A Guide to the Different Types of Welding Processes for Pros in Welding Technician Training

February 15, 2022

For aspiring welding professionals, there are endless opportunities to apply your trade. Without welding, many industries like the construction industry, aviation, automotive and more would not exist in the way that they do today. Buildings, appliances, vehicles, fences and space shuttles would have never come to life without the art of welding metals. 

At the NATS, you’ll get hands-on and theoretical training in the field of welding, using modern equipment for different welding processes. By understanding some of the most common welding processes, you can launch a successful and skilled career. Read on to discover the different types of welding processes worth knowing. 

Know The Simplest Form of Welding After Your Welding Technician Training

Stick Welding, or Shielded Metal Arc Welding (SMAW), is the simplest form of welding. This form of welding produces a constant current electric arc, using a power source. The current flows through a flux in the coated welding electrode. This coating mechanism ensures that the weld zone is not exposed to air while the rod is melting. You’ll realize after welding technician training, how cheap stick welding is and how compatible it is with most metals out there. This will allow you to work with stick welding in many industries, for shipbuilding, pipelines, constructions, and much more.

After your welding technician training, you’ll be using Shielded Metal Arc Welding to work on pipelines

MIG Welding Is the Way to Go for D.I.Y Projects

MIG Welding, which is short for Gas Metal Arc Welding, is one easy type of welding that forms an electric arc between a consumable MIG wire and the piece you are welding. After you train at a welding college like NATS, you’ll be prepared to perform this type of MIG welding. You’ll see how MIG welding creates heat and causes the materials you’re working on to melt and join, forming a piece of molten metal. The heat that occurs during this welding process is covered by a shielding gas, which protects the welding from any contamination. MIG welding is also the method of choice for those who don’t want to spend too much on welding equipment.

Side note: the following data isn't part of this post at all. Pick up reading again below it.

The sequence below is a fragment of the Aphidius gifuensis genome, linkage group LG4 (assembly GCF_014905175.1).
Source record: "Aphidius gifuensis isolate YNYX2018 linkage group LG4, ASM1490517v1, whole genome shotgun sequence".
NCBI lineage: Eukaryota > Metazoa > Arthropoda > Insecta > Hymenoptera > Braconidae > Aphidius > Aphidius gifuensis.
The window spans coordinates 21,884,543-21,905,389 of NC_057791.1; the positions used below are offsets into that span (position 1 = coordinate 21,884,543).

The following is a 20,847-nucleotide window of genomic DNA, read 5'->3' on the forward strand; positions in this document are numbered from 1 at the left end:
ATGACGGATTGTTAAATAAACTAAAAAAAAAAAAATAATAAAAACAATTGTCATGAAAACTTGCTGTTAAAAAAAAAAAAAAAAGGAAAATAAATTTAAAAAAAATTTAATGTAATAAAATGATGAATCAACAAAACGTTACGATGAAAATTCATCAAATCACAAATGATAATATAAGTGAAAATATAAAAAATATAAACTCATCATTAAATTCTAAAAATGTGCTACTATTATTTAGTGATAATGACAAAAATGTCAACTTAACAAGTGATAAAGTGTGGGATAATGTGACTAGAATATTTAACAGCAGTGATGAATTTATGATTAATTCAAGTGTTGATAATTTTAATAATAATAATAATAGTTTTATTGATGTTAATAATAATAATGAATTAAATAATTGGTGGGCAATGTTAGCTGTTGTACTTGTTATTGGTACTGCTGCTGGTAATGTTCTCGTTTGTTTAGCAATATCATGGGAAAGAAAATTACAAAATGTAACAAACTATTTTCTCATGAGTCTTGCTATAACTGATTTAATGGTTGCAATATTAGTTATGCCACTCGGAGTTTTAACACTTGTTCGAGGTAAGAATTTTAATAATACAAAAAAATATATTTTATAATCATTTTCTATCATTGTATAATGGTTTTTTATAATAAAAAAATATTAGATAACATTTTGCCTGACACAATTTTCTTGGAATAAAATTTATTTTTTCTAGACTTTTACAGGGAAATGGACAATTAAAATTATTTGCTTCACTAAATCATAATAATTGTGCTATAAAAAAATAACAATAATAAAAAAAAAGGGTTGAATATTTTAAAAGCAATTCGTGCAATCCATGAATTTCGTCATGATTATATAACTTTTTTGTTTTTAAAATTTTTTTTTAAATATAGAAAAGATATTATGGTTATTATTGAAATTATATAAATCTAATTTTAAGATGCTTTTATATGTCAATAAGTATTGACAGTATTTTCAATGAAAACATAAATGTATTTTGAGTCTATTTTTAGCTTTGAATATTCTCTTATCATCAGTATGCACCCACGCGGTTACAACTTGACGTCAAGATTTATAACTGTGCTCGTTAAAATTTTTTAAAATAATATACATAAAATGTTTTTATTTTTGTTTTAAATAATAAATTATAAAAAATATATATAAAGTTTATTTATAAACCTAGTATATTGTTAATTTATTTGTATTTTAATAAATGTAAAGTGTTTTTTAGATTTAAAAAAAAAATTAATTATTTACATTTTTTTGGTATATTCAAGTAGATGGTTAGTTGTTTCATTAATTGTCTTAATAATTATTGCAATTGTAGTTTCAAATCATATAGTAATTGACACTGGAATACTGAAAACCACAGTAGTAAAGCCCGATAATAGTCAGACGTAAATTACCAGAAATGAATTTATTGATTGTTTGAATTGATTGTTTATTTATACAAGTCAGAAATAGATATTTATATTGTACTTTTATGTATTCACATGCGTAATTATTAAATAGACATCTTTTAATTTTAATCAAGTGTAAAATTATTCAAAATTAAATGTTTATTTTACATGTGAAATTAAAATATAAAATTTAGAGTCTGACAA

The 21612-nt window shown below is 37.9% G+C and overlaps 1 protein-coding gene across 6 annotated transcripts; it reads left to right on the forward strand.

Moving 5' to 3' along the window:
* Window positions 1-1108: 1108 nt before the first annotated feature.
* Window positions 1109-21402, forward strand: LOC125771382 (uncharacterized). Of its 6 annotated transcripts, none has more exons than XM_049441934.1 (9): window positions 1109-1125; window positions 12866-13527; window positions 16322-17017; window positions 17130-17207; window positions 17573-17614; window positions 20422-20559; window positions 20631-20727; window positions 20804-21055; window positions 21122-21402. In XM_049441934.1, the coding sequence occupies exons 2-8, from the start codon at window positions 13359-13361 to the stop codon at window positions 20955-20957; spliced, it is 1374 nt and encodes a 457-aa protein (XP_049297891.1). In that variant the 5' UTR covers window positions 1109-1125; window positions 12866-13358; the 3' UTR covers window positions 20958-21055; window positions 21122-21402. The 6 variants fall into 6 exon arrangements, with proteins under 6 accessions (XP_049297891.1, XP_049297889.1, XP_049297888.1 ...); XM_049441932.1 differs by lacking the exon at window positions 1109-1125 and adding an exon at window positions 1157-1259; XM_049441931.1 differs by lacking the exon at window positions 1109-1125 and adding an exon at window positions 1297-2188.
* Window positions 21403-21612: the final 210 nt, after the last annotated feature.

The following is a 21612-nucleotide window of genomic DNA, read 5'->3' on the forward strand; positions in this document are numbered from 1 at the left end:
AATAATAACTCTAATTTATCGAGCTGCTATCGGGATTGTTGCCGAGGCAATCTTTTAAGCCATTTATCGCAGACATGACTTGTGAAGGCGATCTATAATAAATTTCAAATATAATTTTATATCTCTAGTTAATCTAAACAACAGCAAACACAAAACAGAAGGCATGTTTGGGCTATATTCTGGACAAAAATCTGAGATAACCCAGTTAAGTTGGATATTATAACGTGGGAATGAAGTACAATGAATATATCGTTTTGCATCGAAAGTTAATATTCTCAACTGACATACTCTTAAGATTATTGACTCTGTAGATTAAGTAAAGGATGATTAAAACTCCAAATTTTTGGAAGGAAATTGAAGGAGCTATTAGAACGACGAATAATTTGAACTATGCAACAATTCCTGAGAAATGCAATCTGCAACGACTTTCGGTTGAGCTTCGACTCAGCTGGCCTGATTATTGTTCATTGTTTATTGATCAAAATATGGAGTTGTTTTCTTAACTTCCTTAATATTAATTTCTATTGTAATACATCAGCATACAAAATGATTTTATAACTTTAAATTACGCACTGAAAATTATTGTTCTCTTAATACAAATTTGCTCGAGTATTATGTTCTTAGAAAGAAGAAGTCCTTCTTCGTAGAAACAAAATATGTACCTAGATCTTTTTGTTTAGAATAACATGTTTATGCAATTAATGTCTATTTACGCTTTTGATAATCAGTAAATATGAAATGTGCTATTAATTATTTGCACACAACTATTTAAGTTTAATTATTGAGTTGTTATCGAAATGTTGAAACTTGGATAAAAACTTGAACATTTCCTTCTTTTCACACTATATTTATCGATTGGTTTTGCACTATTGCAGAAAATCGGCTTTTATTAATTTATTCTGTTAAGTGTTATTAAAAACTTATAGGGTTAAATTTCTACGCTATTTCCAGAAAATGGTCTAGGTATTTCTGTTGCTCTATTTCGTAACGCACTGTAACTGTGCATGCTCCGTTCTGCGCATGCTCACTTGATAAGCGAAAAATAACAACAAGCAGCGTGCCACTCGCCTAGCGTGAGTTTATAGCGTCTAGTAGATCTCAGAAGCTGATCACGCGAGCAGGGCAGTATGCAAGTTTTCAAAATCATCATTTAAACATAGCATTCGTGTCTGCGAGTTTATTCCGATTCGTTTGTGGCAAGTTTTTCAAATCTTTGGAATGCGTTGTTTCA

Gain Experience and Start TIG Welding

TIG Welding, which is the short form for Gas Tungsten Arc Welding, delivers electric current to the weld section, using an arc welding process that uses a tungsten electrode. This type of welding has a non-consumable electrode. Welding also requires the use of Argon, a type of shielding gas that protects the weld metal from any contamination. This form of welding is not for everyone. In order to perform TIG welding without any challenges, you need to have proper training and gain experience in the field. TIG Welding is generally used to weld thin areas of aluminum, magnesium, copper alloys and stainless steel.

With proper training and experience, you’ll be able to perform TIG Welding

Finally, the Flux Cored Arc Welding

Flux Cored Arc Welding (FCAW) is an automatic or semi-automatic welding process. FCAW requires a consumable to be continuously fed a tubular electrode that contains a flux. It also requires a constant power supply and an external shielding gas to be supplied to protect the weld metal from any contamination. While most flux-cored wires can run without gas, some cannot. As a professional welder, you’ll have to refer to the manufacturer’s datasheet to know which welding wire to use. Flux Cored Arc Welding can be used for shipbuilding, heavy fabrications, constructing, welding and earthmoving. 

Interested in enrolling in welding classes?

Contact NATS for more information!

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